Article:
Telegraph.co.uk is aiming to capitalise on the success of innovative news websites that allow readers to determine the prominence of stories.
Each item on the Telegraph's website will soon include links allowing readers to submit the story to a series of collaborative editing sites, which allow users to recommend content from other websites.
The feature is already available on the Telegraph's blogs.
Digg, the largest of these sites, relaunched on Monday, expanding its remit beyond the technology news it has included since launching in late 2004.
The California-based site allows users to vote on whether they "dig" or wish to "bury" news items.
Because Digg now claims more than 320,000 registered users and nine million daily pageviews, links that receive enough votes to reach its front page often experience a surge in traffic.
A Telegraph report by Adam Sweeting on American country band, the Dixie Chicks, accounted for 10 per cent of all traffic on Telegraph.co.uk for one week this month after experiencing the "Digg effect", according to Telegraph.co.uk news editor Shane Richmond.
On another occasion, astonished Telegraph.co.uk editors watched as an archived 2004 report about global warming suddenly rocketed to being one of the most frequently read stories on the site.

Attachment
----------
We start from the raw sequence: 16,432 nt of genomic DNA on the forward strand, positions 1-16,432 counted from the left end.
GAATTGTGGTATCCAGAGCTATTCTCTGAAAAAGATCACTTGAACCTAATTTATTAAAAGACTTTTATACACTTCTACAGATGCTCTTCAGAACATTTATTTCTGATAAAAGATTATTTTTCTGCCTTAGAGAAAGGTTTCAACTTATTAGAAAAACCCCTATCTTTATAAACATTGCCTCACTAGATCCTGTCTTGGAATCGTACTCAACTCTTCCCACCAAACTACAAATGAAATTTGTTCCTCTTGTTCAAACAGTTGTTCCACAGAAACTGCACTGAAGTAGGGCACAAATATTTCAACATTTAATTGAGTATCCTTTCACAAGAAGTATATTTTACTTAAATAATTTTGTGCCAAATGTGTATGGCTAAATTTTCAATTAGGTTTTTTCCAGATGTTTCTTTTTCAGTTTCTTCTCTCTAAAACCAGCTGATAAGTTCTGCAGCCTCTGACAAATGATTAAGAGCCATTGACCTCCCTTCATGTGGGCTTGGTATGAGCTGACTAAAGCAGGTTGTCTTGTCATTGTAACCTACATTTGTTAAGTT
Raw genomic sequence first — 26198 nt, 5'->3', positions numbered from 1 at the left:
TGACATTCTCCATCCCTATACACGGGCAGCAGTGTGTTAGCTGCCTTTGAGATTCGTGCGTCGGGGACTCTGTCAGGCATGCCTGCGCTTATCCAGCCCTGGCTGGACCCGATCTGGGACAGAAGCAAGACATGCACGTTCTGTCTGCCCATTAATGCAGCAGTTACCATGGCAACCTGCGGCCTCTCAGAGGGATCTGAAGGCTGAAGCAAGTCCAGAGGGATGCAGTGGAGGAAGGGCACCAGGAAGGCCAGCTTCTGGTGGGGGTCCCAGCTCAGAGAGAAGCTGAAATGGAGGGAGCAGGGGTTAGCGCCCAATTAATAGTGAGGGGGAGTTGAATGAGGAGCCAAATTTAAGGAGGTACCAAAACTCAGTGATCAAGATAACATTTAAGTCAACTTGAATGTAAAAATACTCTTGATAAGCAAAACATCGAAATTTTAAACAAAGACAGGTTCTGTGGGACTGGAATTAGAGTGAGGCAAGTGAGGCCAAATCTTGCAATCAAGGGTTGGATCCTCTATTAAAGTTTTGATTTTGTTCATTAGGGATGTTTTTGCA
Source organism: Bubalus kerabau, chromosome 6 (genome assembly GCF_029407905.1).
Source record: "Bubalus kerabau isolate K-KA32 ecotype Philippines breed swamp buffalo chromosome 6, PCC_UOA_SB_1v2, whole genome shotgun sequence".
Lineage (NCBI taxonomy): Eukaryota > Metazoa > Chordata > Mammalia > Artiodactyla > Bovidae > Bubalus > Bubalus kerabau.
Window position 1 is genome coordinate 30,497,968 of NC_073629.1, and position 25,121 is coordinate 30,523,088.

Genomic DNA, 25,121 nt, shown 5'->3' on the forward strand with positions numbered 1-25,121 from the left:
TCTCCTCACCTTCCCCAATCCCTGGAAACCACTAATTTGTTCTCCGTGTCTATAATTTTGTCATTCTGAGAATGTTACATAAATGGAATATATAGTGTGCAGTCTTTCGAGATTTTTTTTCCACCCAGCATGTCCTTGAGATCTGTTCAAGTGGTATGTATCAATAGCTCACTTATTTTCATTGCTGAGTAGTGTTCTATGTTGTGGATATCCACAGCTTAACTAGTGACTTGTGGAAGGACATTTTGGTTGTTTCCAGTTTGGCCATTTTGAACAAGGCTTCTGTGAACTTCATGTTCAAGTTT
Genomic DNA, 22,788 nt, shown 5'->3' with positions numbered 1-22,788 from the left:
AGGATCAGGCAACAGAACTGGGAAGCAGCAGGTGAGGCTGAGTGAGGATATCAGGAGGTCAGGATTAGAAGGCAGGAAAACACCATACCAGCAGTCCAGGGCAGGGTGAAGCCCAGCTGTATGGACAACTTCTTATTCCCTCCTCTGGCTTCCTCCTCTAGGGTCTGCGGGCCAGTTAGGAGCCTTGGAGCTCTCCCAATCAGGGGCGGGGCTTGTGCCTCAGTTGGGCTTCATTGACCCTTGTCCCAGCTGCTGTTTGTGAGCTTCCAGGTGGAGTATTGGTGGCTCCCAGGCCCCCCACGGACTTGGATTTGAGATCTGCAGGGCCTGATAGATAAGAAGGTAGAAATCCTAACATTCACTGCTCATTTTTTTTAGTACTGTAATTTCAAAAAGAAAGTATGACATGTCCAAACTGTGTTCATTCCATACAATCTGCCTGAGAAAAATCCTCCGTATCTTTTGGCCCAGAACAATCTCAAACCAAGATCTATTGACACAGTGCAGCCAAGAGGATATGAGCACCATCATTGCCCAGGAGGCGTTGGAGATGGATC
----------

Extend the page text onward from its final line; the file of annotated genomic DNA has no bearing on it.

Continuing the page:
Data from internet competitive intelligence firm Hitwise shows that nearly a quarter of Digg users move on to news or media websites.
Hitwise director of research, Heather Hopkins, said: "I think that Digg is less of a threat to mainstream media than some other news aggregators because it doesn't report the story on its site, it just links out to the site, so it can be a fantastic source of visits. It's a great way to bring people to the site."
Hitwise currently ranks Digg as the UK's 84th most-popular news and media site, but in the technology news category, it is ranked fourth.
Richmond said: "Digg is the interesting one because it's so much bigger than the other similar sites. Reddit is a lot more rough-and-ready, but we find that we actually get more traffic driven to us from there than from any of the other sites. I think Newsvine is the most interesting of the bunch, but they're still very small."
Only a handful of American news sites have so far taken similar steps to encourage readers to submit stories to collaborative news aggregators.
"I think that will change as people realise that the more you feed the network, the more the you end up getting people back," said Richmond.
Digg chief executive Jay Adelson told Press Gazette: "People are discovering authors and journalists that they otherwise would not have read on a regular basis, and going back to them."